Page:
My goal is not to criticize bowling. I too wish bowling could be recognized as something more than luck or an unfair advantage because of equipment. Having coached at the college and high school level with teams who were not in a financial position to buy the latest and greatest was a phenomenal experience. But in many instances, the people who had the wherewithal to have the best equipment would prevail.

In the end, the new regulation will prove to affect our customers, not Olympians.

In fact, I'm here to tell ya, the rule has already caused a drone.


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 Post subject: Re: USBC New Ball Specs
 Posted: Thu May 03, 2018 12:45 am Post Number: #6 Post
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Nord wrote:
It still disturbs me that activities like women's softball and snow boarding are Olympic
sports, but bowling isn't?
Really?
I mean really?
Snow boarding? Olympic Sport?


Wow. Making a comment about softball and snowboarding sounds exactly like someone that does not know about the sport of bowling making a comment about bowling.


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 Post subject: Re: USBC New Ball Specs
 Posted: Thu May 03, 2018 1:51 am Post Number: #7 Post
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MeNoRevs wrote:

Wow. Making a comment about softball and snowboarding sounds exactly like someone that does not know about the sport of bowling making a comment about bowling.


Exactly, but then again we all know bowling is nothing but a game beer drinking teenagers and very unfit adults play Friday night under neon lights...


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 Post subject: Re: USBC New Ball Specs
 Posted: Thu May 03, 2018 2:57 pm Post Number: #8 Post
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First of all, if you have ever watched snowboarding, you'd see why it is an Olympic sport. Actually feel mildly offended as a skier to hear that. Call me when you land a quad cork.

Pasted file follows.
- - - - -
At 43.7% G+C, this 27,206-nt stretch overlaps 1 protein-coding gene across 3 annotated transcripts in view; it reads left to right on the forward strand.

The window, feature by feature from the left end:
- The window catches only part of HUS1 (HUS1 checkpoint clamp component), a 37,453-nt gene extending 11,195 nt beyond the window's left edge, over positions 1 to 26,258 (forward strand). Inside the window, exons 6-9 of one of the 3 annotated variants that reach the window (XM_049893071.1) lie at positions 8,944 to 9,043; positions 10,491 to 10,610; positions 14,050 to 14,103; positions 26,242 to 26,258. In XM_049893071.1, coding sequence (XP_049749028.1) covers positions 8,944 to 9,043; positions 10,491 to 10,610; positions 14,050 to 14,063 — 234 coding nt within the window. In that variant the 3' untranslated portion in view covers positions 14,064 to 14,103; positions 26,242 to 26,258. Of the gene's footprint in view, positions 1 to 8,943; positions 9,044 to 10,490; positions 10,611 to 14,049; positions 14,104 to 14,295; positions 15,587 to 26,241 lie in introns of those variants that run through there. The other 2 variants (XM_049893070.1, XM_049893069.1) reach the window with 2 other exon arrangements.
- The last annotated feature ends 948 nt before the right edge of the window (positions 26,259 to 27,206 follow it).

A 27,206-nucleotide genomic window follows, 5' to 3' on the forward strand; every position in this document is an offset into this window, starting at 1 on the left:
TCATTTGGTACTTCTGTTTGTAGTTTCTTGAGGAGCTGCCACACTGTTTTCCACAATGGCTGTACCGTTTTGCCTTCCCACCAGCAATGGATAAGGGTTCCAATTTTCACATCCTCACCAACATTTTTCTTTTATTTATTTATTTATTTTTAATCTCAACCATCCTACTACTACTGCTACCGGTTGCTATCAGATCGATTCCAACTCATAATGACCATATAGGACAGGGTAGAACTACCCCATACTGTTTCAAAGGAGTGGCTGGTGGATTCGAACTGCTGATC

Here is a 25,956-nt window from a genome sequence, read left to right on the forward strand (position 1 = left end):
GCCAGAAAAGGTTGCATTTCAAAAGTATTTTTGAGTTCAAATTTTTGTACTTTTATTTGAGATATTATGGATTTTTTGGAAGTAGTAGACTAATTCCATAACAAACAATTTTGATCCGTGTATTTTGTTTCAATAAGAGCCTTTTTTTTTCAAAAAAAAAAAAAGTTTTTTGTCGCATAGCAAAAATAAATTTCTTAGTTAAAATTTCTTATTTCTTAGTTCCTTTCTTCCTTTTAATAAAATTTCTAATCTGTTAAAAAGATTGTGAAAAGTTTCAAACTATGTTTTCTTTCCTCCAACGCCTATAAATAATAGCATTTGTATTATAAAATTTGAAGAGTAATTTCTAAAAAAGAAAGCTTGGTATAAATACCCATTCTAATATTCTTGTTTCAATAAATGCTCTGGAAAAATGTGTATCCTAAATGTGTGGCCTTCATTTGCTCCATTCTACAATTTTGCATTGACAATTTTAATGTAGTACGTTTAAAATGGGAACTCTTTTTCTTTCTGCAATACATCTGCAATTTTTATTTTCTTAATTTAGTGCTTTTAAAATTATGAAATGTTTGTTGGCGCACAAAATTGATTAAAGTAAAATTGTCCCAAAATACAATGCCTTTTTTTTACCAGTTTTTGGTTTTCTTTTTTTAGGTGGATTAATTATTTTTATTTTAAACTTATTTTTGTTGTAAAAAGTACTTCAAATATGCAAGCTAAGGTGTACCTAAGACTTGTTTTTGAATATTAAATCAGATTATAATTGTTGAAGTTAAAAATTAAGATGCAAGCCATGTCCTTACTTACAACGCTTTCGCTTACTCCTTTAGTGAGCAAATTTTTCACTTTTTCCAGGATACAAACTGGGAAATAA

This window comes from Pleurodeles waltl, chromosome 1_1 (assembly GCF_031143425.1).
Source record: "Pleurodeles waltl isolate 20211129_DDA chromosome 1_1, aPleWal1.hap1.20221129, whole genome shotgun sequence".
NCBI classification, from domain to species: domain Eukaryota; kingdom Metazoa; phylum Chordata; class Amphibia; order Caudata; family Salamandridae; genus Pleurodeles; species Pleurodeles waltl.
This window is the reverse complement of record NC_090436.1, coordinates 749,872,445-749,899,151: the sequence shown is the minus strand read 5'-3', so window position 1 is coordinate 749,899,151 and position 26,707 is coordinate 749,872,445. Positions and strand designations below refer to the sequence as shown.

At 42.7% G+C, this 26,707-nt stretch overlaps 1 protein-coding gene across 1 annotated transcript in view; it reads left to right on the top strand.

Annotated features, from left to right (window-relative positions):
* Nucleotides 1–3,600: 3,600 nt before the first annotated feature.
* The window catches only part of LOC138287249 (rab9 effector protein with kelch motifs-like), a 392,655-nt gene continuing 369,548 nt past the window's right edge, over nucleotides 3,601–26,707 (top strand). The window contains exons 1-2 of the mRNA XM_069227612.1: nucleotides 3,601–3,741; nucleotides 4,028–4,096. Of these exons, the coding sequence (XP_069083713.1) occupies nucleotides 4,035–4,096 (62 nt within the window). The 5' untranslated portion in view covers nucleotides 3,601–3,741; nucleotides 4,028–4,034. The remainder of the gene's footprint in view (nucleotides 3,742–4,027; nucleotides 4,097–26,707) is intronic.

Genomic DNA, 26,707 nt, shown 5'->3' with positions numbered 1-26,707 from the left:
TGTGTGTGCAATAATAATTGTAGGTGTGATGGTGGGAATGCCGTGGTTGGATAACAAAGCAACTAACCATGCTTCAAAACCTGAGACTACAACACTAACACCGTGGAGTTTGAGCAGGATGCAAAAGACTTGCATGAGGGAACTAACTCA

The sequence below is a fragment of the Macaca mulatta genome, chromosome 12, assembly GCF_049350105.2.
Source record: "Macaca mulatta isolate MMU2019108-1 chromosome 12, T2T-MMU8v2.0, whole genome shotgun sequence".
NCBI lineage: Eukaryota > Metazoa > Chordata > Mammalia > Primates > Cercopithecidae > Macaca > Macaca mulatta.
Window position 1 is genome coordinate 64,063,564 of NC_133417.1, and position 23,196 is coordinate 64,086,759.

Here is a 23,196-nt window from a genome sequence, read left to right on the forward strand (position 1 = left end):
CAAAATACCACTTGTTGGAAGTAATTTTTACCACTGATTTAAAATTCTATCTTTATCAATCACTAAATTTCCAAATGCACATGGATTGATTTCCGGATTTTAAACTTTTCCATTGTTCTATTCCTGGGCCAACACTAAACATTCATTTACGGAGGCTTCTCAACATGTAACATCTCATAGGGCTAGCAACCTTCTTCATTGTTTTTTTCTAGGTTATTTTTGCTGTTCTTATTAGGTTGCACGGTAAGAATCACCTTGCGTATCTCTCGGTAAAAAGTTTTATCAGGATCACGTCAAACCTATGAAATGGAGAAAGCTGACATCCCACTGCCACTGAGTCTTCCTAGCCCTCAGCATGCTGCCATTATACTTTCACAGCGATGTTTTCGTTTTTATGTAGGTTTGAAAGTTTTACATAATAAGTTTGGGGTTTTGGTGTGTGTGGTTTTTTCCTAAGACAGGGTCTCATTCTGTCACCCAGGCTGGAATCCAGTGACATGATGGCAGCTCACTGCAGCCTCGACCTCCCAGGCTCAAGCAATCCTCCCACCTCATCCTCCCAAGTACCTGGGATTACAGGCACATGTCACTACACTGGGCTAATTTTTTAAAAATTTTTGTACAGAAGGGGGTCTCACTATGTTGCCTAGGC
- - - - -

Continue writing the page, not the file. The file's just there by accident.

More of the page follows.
Second, bowling, outside the US, isn't the same as in the US. Calling stuff in the PBA "World championship" does NOT make it the world championship. There is a separate event called that, and there is a European Championship as well. Exactly like there is a football (soccer) world championship, biathlon, cross-country skiing, downhill, handball world championships.

These sports make it into the Olympics, and the basics are the same, in that you get a new, different track to ski, new enviroment, but in the end, the ones who play the best, run the fastest, shoot the most accurately will win. Same goes for bowling. You can easily develop a way of having bowling in the Olympics. You could have separate short and long oil championships, with singles, double, trios and team competitions within this, to cover both pattern lengths. Of course, these would be in the PBA pattern difficulty area, 2-3:1 ratio.

Thats my take on it anyways.

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 Post subject: Re: USBC New Ball Specs
 Posted: Thu May 03, 2018 4:05 pm Post Number: #9 Post
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The PBA is only recently drawing more International World class bowlers to events. Whereas Golf has been decades ahead in that regard, both in USA & abroad. Of course the money involved enabled that to be. Bowlings big payouts don't compare therefore making it impossible for but a select few. Go back & Amleto was the only one bcuz he was financially able to do so. Now we see so many more International names that 20 + yrs. ago would've never been heard of. Still many more out there but the exposure is much better today for those countries players. Competitive bowling on a world wide scale is just now catching up & hopefully continuing to do more in the future.


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 Post subject: Re: USBC New Ball Specs
 Posted: Thu May 03, 2018 4:25 pm Post Number: #10 Post
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Most of the events in the Winter Olympics say hi. How are those little countries expected to compete there? Not really a valid argument.

In terms of changing environments, many outdoor events are affected by the weather - especially the wind. Any event that has athletes competing to post times and such during different conditions should be deemed unfair. Yet it is allowed. The playing "surface" is not equal to all. Just look at downhill skiing. You can't tell me that they are all playing on a level field. The slope is constantly changing and different for each skier.

You want a sport that relies on friction? Curling. Most of the friction is achieved by the sweepers. Not exactly a level playing field.

I'm tired of hearing the "fair" argument. Just face it. Pretty much every sport has athletes who are better than the majority, and pretty much every sport has athletes who excel during certain conditions. This is not unique to bowling. And there are many sports that the athletes are not using the same equipment. Not sure why bowlers think this is specific to bowling.